Positives: Timothy Adams, Charlie Carell, and Mark Seif
Craig Tapscott: What were the best “Ah-Ha” moments in your career taking risks that really made a difference to your results?
Timothy Adams: There weren’t really any ah-ha moments. Only through your poker journey do you learn ways to approach how to approach the game. In the end, it’s a game. You must enjoy it.
It’s easy to get down when playing poker if things aren’t going well but doing so only hurts your future chances. The future could be the next minute or the next month. It is important to stay present and ready for the next hand. There is always a hand coming in.
With all the crazy things going on in the world today, if you’re sitting at a poker table, you’re in very good luck. It is important to have this perspective and to remember that it is just a game and games should be enjoyed.
Charlie Carell: I would say that when I learned that scope analysis was first and foremost the thing to think about across all sites, my game changed.
There were also a few other moments, like when I broke hands that seemed obvious, but actually turned out to be complete hymns. Or when I count the groups. The combo count really broke down some of my misconceptions about the game.
Also, my game took to a new level when I took the time to think and study the living tales. In that moment, everything about poker changed for me.
Mark Seif: I would say that my first “ah ha” moment came in May 2001. It was then that I quit law practice full time to dedicate myself to playing poker for a living. But I wasn’t remotely prepared for this change. Even though I was playing high stakes cash games at Commerce Casino, I was still investing heavily in the stock market almost on a daily basis and sitting on many fences overall. I lacked focus, to say the least.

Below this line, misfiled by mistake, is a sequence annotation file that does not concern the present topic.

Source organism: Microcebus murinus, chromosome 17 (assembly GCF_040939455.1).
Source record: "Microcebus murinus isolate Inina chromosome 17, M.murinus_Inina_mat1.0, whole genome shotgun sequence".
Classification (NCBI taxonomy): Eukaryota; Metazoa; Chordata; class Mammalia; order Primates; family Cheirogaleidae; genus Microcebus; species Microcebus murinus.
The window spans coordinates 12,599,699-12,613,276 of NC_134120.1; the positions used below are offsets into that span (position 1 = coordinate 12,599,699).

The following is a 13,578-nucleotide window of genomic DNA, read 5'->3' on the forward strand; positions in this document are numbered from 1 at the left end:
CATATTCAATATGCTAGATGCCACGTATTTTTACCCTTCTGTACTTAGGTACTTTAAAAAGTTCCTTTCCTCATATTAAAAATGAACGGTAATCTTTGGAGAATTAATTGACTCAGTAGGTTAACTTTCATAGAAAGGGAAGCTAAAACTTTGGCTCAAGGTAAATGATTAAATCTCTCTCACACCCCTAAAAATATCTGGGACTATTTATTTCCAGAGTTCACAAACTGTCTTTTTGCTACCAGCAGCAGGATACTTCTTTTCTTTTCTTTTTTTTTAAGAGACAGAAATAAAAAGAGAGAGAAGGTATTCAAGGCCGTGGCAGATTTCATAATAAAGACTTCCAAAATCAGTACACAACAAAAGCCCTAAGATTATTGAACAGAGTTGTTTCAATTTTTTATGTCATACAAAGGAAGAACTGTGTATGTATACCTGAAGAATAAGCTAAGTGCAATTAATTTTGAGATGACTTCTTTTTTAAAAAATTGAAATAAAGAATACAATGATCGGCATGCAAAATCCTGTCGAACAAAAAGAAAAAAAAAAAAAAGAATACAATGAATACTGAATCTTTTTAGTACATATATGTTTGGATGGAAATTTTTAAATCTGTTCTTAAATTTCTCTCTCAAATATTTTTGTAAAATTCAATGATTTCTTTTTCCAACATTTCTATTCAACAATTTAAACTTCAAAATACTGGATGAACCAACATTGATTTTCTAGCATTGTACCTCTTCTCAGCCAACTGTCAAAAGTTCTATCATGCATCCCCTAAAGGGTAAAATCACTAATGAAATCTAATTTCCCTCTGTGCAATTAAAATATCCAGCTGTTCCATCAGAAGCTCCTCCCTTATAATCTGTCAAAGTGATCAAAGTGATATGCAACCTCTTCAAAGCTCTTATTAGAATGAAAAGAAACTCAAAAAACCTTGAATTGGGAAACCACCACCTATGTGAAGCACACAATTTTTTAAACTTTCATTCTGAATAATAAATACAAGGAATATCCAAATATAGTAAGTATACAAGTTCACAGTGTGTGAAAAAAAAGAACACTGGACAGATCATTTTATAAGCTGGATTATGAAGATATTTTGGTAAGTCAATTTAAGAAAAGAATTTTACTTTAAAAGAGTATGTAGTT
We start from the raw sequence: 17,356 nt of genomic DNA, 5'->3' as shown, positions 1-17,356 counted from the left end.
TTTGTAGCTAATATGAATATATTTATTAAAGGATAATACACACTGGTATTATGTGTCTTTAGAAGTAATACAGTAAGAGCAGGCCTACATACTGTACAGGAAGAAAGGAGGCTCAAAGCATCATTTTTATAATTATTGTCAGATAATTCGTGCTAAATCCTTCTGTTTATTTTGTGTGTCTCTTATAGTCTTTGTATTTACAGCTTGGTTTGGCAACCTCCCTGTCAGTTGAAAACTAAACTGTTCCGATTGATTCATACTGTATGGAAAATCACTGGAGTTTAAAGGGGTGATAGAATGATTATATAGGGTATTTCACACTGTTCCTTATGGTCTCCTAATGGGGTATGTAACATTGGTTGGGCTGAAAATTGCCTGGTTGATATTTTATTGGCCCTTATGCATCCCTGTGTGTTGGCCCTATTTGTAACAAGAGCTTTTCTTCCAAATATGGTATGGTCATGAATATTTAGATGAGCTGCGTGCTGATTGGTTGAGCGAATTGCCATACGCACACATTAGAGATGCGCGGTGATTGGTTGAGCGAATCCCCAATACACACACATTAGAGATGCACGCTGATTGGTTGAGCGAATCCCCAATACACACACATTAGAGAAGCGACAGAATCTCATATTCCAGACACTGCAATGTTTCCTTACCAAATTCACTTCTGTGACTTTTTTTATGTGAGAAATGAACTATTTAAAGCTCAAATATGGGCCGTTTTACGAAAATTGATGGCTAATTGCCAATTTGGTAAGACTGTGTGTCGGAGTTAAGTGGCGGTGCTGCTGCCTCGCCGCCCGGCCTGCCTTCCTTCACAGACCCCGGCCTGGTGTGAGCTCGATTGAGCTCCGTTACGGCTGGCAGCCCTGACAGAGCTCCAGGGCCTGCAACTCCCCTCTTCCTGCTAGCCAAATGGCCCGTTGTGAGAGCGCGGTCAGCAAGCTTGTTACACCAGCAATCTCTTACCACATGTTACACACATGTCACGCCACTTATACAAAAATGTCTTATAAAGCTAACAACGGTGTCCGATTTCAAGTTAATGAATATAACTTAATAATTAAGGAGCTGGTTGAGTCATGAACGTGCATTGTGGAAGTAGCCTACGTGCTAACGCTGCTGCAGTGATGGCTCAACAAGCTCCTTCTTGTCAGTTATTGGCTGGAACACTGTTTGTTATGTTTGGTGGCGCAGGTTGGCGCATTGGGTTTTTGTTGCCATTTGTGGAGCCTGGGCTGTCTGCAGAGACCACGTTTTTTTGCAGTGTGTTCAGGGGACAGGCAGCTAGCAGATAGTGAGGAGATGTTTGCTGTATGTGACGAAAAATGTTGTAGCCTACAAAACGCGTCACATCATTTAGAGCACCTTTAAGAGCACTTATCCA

I knew I had to stick and focus if I was going to do it like a pro. I took a closer look at my poker results and found that I was doing much better at $80-160 than I did in the Max Hold’em or Max Bet Hold’em games. I made the decision to play for only $80-160, even though I was playing against Phil Ivy, Chad Brown, Danny Robson, and Eric Dash, among other horse stars. I also decided to play some tournaments if I was running well.
I also felt like I was a lot sharper in the morning, so I focused on playing during the day mostly. I was lucky to be able to choose when to play because this particular game runs 24/7/365 for years without interruption. I’ve developed a routine where I get up around 6 a.m. and get out of the house by 6:30 a.m. to beat traffic in Los Angeles from Pasadena to trade. Most days, I’m out of the game anywhere from 1pm to 3pm. Only, on a few occasions I played late at night.